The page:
I Am Number Four

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i am number fourI Am Number Four is a big number two.

Things started off promising. There’s a beach party, good looking women, the Black Keys are playing, and it’s off for a quick swim. When we see the shot from below, we start thinking Jaws. And what happens? His leg lights up a bit, and the video is put on YouTube and a website about aliens called “They Walk Among Us.”

Not sure how someone got that on video and they deemed him an alien, but they were right.

This guy (Alex Pettyfer) and nine others escaped from evil aliens that wanted to kill them. He is saddled with the name John Smith. His protector and pretend father (Timothy Olyphant) said this is so they don’t draw attention. I’m guessing John Smith — the Patron Saint of Hotel Registrations — probably draws more attention.

And when the cute cheerleader at the new school asks your name, you don’t have to say “John Smith.” I never said my first and last name in high school when someone asked my name unless it was the teacher on the first day of classes.

The movie is entertaining at times, but it’s so derivative of everything that’s ever come before it.

It’s hard to get into this whole teen angst thing, and you end up thinking early on, that this is a sci-fi film for the Twilight set.

When Smith’s hands light up, as he’s realizing he has all these powers, you wonder why he doesn’t use those to join the track and field team, and throw a shot-put a few hundred yards.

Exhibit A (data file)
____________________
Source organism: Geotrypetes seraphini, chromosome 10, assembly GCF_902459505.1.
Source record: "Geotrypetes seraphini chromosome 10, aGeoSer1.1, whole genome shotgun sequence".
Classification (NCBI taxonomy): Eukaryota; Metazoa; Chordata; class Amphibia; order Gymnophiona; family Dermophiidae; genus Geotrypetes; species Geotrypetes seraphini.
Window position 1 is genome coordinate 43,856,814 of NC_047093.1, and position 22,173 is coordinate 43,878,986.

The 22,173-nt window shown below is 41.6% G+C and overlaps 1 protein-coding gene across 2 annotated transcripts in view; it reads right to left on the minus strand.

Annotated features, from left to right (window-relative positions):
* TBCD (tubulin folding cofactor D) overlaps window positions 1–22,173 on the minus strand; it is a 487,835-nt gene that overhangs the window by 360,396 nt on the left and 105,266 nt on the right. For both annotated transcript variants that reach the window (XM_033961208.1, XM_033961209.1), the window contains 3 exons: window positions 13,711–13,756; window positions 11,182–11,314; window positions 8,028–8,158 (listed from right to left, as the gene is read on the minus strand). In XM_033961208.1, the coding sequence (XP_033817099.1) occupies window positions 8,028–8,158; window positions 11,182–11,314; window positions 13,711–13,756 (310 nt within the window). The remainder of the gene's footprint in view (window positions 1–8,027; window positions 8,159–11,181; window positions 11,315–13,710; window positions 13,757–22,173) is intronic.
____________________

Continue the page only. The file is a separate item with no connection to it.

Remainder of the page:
There’s a scene where he runs near a train and I immediately thought of the first Superman, where he runs around it as he discovers his super powers.

Instead, we just see him pining for the cheerleader, who writes, takes photographs, and has a wonderful family.

This is a movie where you start rooting for the bad aliens.

When they’re stabbed or shot, they disintegrate in a neat fashion – much the way characters did in Scott Pilgrim vs. the World (a much better movie that teens will enjoy way more than this).

There’s not an original scene in this, and there’s really no reason to see it. I can’t believe MichaelBay and Steven Spielberg have their names attached to this.

They set things up for possible sequels, but I’m guessing that won’t happen.

Even the title of the movie is awful. It’s like a text message from Brett Favre. In fact, I would’ve rather seen the photos he sent than spending two hours watching this.

It gets a D-.